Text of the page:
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Laddering your emergency fund

It's easy to do with CDs, but it may require some planning.

By Karen Datko Oct 7, 2009 3:05AM

This post comes from partner blog Blueprint for Financial Prosperity.


Plenty of articles discuss the importance of emergency funds and how to set one up, so this is not going to be one of those. I assume that you already understand all that good stuff. (If not, check out these great articles at a Money Blog Network writing project.)


Here I'll discuss a strategy to maximize your emergency fund's interest earnings so you can lessen the pain of not having the funds in an investment account.


The strategy is quite simple and works on the assumption that you are using the emergency fund to cover month-to-month expenses and not an enormous cost that is in the multiples of a month, though it can handle that too.


The strategy

Ladder certificates of deposit so that you can maximize your interest earnings, minimize risk, and still have access to your funds when you need them. To ladder CDs, you purchase CDs for the amount of each month of savings but with different maturity periods, so that one CD matures each month.

I'll use a real-life example with ING Direct CDs to illustrate this. (I'd shop around for rates, but I picked ING because it makes opening a CD a cinch.) Also, for the sake of simplicity, let's say you've saved up 13 months of savings of $13,000 total, which means 12 months will constantly be cycled into laddered CDs, with one month sitting in a high-yield online savings account.


Month One. You'll see that ING offers six-month, nine-month, and 12-month CDs. You actually need CDs that mature in one month, two months, three months, etc., but that's not available. The solution is to buy one six-month CD, one nine-month CD, and one 12-month CD. This sets you up to have three of your 12 months covered.


Month Two. Next month, purchase another six-, nine- and 12-month CD. This sets you up to have half of the 12 months covered since the first set of 6-9-12 has now become 5-8-11. This puts your six CDs maturing in five, six, eight, nine, 11 and 12 months, and your on-hand cash can cover seven months of expenses.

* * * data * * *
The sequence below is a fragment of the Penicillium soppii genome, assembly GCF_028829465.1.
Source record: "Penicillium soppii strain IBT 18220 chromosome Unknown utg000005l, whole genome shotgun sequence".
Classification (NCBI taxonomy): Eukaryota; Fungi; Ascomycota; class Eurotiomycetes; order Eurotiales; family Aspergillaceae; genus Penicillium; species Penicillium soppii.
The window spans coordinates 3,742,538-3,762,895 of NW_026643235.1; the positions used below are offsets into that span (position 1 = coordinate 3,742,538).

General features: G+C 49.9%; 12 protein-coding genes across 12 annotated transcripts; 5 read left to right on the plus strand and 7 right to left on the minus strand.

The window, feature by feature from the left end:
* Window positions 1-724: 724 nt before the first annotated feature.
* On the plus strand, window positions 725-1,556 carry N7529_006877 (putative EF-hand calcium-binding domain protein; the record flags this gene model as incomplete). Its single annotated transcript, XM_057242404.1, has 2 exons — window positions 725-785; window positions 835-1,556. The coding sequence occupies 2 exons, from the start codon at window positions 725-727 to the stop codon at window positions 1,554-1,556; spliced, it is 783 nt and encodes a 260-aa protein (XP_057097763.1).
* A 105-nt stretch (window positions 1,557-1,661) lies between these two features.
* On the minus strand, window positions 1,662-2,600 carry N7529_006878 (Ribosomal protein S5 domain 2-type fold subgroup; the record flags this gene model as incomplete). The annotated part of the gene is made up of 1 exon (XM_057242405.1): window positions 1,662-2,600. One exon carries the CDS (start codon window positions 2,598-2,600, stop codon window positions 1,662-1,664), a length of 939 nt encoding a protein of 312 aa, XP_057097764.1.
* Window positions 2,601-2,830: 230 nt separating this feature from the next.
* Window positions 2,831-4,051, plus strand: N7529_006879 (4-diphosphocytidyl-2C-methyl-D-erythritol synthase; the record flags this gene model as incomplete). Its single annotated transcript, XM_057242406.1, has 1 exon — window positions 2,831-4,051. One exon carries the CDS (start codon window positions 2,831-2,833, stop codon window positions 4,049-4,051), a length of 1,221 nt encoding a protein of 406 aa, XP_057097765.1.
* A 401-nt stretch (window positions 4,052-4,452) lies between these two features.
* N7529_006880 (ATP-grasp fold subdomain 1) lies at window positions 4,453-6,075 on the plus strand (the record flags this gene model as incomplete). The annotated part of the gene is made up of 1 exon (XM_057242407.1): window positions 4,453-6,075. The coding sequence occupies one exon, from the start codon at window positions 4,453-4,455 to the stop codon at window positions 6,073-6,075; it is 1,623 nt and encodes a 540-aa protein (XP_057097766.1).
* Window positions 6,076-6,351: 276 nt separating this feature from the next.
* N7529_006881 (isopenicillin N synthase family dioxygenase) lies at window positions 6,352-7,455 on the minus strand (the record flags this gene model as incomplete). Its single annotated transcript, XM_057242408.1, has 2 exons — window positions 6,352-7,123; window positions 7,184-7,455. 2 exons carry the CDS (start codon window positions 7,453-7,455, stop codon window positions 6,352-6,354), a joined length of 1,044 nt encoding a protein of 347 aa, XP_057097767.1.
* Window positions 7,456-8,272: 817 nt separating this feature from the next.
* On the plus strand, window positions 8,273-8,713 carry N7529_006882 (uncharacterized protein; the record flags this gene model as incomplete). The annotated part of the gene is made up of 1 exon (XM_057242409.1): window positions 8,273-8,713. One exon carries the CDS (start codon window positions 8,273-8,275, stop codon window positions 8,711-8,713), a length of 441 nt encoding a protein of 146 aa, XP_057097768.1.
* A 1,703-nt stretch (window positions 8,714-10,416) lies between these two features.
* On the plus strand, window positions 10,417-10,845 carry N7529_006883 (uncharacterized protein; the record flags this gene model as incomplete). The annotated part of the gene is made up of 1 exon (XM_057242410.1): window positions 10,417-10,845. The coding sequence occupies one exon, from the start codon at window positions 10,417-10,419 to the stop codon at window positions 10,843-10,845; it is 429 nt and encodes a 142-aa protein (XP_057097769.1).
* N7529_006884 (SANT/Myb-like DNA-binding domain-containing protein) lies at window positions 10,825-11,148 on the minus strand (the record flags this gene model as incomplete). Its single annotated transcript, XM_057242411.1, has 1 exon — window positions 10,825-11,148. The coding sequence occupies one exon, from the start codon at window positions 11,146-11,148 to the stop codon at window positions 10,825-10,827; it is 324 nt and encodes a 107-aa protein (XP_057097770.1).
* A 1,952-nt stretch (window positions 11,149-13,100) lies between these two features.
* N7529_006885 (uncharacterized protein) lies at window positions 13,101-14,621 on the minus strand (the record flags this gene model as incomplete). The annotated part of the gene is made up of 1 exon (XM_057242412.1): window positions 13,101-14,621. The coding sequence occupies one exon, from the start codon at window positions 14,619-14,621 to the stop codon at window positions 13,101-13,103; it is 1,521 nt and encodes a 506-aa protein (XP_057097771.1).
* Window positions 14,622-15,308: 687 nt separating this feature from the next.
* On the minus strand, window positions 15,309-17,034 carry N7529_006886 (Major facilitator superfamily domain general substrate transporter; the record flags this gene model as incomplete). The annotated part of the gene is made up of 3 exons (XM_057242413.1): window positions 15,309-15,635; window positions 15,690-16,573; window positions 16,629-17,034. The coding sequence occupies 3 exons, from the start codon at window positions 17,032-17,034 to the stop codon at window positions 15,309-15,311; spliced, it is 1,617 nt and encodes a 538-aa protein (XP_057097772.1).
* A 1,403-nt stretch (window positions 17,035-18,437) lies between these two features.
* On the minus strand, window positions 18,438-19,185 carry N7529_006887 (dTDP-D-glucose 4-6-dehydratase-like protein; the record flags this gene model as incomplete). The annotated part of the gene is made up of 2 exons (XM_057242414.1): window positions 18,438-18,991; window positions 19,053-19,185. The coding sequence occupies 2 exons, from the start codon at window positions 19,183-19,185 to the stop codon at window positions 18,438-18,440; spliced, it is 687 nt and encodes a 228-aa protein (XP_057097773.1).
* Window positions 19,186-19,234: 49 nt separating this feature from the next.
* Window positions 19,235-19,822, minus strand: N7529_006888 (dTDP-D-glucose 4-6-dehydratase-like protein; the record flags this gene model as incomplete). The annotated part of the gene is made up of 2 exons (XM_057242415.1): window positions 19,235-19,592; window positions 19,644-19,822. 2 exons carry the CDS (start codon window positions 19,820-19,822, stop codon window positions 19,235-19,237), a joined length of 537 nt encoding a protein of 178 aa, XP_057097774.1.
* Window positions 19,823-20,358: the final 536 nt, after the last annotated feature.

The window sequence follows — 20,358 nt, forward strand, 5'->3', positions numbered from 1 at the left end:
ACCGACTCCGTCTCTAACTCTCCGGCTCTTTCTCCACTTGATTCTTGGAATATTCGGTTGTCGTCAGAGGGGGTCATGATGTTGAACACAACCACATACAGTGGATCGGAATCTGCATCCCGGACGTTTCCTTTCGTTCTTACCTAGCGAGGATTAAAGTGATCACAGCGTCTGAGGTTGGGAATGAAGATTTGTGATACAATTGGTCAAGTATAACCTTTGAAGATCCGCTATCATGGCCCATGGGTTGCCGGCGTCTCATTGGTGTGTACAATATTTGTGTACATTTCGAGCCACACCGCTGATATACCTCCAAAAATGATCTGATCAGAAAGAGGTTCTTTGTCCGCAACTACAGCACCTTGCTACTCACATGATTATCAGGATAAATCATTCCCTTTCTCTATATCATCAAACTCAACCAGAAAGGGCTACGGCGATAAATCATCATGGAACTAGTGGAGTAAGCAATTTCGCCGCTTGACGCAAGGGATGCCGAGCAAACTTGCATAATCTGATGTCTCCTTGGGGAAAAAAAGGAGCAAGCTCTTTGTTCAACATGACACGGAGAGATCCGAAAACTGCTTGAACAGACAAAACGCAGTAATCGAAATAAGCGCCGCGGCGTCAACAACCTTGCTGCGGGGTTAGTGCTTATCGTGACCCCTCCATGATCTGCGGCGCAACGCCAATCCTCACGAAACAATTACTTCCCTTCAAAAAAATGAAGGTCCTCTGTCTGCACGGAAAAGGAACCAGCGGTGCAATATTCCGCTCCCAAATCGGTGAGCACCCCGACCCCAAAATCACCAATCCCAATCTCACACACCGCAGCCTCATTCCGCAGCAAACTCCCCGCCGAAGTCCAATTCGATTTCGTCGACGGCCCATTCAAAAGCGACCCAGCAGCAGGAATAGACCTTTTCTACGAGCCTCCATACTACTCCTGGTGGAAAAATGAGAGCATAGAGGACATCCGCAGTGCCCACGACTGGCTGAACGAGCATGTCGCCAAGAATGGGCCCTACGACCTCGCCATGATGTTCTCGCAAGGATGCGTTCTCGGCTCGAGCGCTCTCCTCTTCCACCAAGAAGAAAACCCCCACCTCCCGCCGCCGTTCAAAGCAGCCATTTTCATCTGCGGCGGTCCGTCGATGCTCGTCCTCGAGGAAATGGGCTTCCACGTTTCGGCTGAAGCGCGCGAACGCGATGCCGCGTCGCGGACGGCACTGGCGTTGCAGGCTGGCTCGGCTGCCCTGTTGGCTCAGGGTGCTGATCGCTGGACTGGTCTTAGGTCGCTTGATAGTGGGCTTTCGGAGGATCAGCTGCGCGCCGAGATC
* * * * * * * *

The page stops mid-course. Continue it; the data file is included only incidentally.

Month Three. Are you starting to see a pattern? Buying another 6-9-12 puts your total collection of nine CDs at maturity dates of four, five, six, seven, eight, nine, 10, 11 and 12 months. At this point you also still have four months of cash sitting in your account.


Month Four. Now the pattern changes. Add an additional 12-month CD. This leaves you with three months of cash on hand and CDs maturing in three to 12 months.


Month Five. Add another 12-month CD to bring your full collection to 2-3-4-5-6-7-8-9-10-11-12, leaving you with two months of cash on hand.


Month Six. Add another 12-month CD, and now you have a fully laddered 12-month CD structure in place. You still have one month of cash on hand.


Month Seven. The first of your CDs has now matured and you'll roll that into a new 12-month CD so that you have the full collection and still have a month's worth of expenses in cash on hand. You will repeat this over and over and over.


Weaknesses

The primary weakness of this strategy is that you only have a month's worth of expenses on hand. This lets you weather emergencies equal to or less than a month's expenses and those that have recurring costs, like job loss. If you lose your job, you're fine with this strategy because you'll have access each month to another month's worth of expenses as a CD matures.


One mitigating factor about emergencies with a large cost: You can usually cancel your CD early and surrender the interest you would've earned, so laddering may be OK in that situation.


What if your bank doesn't offer CDs that mature in less than a year? Buy one 12-month CD a month for a full year and you can have the same laddering.


Other articles of interest at Blueprint for Financial Prosperity:

Published May 20, 2008

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